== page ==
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Nature. 1989 May 25;339(6222):312-4.

CD2-mediated adhesion facilitates T lymphocyte antigen recognition function.

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Laboratory of Immunobiology, Dana-Farber Cancer Institute, Boston, Massachusetts.


The CD2 T lymphocyte-surface glycoprotein serves to mediate adhesion between T lymphocytes and their cognate cellular partners which express the specific ligand LFA-3. In addition, CD2 by itself or in conjunction with T-cell receptor stimulation, transduces signals resulting in T-lymphocyte activation. One or both of these functions seems to be physiologically important, given that certain anti-CD2 monoclonal antibodies block T-cell activation and that antigen-responsive memory T cells express a high level of CD2 relative to virgin T cells, which are largely antigen-unresponsive. Nevertheless, the contribution of the individual CD2 functions in T-cell responses has not been independently examined. To this end, human CD2 complementary DNAs encoding an intact LFA-3-binding adhesion domain, but lacking a functional cytoplasmic signal transduction element (CD2trans-), were introduced into an ovalbumin-specific, I-Ad restricted murine T-cell hybridoma. The antigen-specific response of T hybridoma cells expressing human CD2trans- protein was enhanced up to 400% when the human LFA-3 ligand was introduced into the I-Ad expressing murine antigen-presenting cells. In contrast, no augmentation was observed if human LFA-3 was absent or expressed on a third-party cell lacking the I-Ad restriction element. These results directly demonstrate the functional significance of adhesion events mediated between CD2 on the antigen-responsive T lymphocyte and LFA-3 on the presenting cell in optimizing antigen-specific T-cell activation.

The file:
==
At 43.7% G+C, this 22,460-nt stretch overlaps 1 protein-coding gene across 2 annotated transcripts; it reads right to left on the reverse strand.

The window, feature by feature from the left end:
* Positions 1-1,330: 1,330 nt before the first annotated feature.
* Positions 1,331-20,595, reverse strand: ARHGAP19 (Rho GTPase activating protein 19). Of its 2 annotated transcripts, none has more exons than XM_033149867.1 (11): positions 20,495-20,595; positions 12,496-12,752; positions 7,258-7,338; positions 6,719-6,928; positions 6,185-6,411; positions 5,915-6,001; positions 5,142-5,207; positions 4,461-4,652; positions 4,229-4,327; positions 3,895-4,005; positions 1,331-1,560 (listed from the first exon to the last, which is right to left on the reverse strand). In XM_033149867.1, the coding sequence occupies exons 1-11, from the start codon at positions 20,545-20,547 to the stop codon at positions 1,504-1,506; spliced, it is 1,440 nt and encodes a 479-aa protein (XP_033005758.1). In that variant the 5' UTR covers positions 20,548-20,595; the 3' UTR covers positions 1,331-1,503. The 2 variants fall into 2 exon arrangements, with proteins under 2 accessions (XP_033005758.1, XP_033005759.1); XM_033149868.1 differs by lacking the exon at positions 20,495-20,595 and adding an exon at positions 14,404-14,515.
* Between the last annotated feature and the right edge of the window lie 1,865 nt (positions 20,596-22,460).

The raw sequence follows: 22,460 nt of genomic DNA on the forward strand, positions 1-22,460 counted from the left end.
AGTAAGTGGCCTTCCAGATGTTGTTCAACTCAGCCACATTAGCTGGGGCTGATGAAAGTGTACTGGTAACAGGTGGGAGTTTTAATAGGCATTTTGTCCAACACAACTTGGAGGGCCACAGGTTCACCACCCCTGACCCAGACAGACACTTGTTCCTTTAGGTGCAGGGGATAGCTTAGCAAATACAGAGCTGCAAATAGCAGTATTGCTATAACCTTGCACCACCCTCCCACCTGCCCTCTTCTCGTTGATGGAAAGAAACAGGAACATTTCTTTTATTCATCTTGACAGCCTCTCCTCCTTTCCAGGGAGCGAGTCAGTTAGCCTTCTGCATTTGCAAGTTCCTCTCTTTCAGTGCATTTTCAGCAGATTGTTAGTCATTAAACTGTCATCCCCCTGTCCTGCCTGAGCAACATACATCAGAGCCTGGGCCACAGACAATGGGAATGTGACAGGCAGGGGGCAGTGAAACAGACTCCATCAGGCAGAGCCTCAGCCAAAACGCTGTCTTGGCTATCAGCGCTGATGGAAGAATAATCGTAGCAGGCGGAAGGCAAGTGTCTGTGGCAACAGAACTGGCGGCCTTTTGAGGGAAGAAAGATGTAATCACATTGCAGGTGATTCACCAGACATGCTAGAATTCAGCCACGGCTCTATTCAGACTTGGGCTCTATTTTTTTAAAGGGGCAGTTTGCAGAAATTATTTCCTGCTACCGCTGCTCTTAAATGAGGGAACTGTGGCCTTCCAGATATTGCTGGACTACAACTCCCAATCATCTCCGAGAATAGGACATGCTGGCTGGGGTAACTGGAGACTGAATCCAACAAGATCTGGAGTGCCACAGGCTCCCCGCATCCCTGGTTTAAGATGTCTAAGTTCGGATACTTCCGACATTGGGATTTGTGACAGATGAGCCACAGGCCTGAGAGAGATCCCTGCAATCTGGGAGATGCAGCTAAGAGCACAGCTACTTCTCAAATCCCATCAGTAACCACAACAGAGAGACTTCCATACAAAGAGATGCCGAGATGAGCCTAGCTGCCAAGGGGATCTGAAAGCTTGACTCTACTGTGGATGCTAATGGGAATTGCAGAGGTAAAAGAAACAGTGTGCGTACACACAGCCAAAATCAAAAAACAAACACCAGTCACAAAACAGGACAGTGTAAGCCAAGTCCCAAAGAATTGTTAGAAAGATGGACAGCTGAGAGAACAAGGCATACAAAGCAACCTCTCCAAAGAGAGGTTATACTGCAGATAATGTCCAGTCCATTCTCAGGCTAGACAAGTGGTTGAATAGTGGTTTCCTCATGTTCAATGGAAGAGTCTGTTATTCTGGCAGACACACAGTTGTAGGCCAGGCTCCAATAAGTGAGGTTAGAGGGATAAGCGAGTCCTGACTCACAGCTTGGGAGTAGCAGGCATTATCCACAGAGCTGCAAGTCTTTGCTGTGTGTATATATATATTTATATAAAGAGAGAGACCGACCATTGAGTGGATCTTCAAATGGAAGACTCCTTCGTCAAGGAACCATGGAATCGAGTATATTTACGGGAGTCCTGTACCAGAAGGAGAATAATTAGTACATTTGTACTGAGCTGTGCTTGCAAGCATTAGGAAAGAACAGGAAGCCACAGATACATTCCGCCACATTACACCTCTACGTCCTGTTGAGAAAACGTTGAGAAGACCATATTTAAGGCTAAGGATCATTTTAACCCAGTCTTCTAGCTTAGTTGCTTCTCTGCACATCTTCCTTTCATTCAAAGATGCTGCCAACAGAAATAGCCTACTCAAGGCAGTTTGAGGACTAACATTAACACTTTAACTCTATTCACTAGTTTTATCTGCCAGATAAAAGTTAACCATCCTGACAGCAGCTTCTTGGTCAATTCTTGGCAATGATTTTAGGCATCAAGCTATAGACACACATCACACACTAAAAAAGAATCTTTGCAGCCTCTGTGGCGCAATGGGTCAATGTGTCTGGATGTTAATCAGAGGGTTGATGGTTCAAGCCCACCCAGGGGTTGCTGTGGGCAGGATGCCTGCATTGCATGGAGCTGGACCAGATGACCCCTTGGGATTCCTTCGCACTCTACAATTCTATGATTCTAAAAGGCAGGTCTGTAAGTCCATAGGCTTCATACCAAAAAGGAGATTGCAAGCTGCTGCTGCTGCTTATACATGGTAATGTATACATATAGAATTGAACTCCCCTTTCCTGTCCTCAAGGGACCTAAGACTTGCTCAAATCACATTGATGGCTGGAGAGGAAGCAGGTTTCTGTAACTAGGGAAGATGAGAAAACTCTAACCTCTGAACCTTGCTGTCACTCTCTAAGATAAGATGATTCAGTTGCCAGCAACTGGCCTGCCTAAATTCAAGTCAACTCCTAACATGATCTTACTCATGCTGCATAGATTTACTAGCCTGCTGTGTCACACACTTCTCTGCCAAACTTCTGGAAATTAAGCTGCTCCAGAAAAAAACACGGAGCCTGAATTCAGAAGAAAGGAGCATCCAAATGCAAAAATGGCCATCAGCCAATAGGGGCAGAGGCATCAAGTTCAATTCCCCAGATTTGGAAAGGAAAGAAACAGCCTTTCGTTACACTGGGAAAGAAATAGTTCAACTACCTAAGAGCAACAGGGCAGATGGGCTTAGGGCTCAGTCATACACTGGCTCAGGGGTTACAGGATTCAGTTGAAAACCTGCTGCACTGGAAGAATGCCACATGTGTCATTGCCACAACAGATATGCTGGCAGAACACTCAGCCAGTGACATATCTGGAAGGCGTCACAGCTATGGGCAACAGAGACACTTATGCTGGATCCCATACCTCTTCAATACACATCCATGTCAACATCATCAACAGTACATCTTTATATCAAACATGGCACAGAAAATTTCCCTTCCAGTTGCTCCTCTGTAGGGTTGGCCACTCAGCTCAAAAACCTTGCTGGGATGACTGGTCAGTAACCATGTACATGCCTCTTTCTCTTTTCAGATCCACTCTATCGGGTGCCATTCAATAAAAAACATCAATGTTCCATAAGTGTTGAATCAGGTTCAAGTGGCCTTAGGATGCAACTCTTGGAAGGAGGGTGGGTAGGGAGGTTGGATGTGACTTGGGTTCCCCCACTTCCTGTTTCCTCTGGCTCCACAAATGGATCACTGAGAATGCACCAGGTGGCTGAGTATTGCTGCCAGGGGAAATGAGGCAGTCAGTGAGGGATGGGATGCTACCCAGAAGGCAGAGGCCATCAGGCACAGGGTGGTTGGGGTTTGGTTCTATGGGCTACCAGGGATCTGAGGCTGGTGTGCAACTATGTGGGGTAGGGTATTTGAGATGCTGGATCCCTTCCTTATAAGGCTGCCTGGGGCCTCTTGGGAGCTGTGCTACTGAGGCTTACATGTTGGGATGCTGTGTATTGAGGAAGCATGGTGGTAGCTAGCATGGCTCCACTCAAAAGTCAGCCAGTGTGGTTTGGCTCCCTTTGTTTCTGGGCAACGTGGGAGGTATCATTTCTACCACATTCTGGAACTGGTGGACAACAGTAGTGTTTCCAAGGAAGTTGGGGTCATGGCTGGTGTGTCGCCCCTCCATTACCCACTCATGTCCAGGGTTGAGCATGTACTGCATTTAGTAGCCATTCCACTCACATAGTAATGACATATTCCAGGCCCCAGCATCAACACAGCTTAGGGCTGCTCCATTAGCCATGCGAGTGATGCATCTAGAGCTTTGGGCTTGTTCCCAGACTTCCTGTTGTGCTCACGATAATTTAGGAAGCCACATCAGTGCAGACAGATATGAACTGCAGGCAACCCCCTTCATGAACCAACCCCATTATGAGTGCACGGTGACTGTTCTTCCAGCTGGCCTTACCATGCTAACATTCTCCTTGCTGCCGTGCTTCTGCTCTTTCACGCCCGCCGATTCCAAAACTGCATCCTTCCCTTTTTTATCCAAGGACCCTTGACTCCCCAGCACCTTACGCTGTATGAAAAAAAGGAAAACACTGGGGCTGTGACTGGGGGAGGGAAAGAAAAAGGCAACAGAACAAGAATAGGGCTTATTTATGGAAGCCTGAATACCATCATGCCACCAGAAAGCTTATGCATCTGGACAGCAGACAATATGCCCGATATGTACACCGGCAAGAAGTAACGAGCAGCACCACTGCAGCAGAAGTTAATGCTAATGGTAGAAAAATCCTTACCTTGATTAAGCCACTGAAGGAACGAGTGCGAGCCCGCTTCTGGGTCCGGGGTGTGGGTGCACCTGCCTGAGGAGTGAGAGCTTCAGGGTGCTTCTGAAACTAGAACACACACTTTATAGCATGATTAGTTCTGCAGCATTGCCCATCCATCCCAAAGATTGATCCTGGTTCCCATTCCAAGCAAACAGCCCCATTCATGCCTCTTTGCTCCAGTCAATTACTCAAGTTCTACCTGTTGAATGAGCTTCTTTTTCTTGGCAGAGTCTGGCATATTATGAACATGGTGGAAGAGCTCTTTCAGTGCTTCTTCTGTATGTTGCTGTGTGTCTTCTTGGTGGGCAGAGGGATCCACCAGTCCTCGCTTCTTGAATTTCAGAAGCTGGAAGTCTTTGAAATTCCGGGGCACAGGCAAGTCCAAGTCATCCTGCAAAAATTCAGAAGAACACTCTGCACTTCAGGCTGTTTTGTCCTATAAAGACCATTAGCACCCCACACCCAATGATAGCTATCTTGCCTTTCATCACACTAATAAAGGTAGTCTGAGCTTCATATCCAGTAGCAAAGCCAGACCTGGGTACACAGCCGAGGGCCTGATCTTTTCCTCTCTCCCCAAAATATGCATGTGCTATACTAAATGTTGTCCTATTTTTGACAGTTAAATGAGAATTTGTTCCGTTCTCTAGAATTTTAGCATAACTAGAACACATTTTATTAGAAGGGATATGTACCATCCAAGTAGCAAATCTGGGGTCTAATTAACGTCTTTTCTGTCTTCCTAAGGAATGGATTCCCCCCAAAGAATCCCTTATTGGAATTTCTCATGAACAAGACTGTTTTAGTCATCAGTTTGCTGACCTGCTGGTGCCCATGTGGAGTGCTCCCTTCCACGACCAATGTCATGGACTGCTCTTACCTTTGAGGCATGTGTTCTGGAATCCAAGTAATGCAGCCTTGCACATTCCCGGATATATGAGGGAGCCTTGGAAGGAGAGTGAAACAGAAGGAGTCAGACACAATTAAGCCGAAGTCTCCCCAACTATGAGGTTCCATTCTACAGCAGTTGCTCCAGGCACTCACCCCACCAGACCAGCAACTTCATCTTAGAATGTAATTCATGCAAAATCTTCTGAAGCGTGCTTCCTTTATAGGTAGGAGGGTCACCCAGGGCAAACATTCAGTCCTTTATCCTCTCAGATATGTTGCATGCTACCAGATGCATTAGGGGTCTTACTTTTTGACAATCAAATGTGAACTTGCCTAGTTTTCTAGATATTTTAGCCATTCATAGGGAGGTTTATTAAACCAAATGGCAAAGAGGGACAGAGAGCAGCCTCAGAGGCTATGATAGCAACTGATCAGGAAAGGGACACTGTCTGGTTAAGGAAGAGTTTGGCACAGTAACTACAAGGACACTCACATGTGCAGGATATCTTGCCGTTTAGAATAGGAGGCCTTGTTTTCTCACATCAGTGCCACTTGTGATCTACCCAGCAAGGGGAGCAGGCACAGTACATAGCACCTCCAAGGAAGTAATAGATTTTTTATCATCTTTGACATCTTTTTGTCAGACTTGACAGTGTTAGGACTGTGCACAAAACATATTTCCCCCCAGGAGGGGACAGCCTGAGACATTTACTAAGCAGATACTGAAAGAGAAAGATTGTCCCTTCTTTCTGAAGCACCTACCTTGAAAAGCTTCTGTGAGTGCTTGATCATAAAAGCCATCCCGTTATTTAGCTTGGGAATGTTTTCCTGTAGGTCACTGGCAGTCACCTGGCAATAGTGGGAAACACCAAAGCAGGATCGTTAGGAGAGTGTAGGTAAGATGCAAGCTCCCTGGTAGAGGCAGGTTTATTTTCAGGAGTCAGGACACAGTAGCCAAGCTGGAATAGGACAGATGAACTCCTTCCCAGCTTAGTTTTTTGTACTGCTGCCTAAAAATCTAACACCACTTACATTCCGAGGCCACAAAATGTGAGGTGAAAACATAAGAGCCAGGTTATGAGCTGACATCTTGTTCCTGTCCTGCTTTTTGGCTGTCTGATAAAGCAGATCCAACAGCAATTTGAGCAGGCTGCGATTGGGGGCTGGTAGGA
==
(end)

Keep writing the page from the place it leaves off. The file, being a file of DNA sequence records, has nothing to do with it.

[Indexed for MEDLINE]

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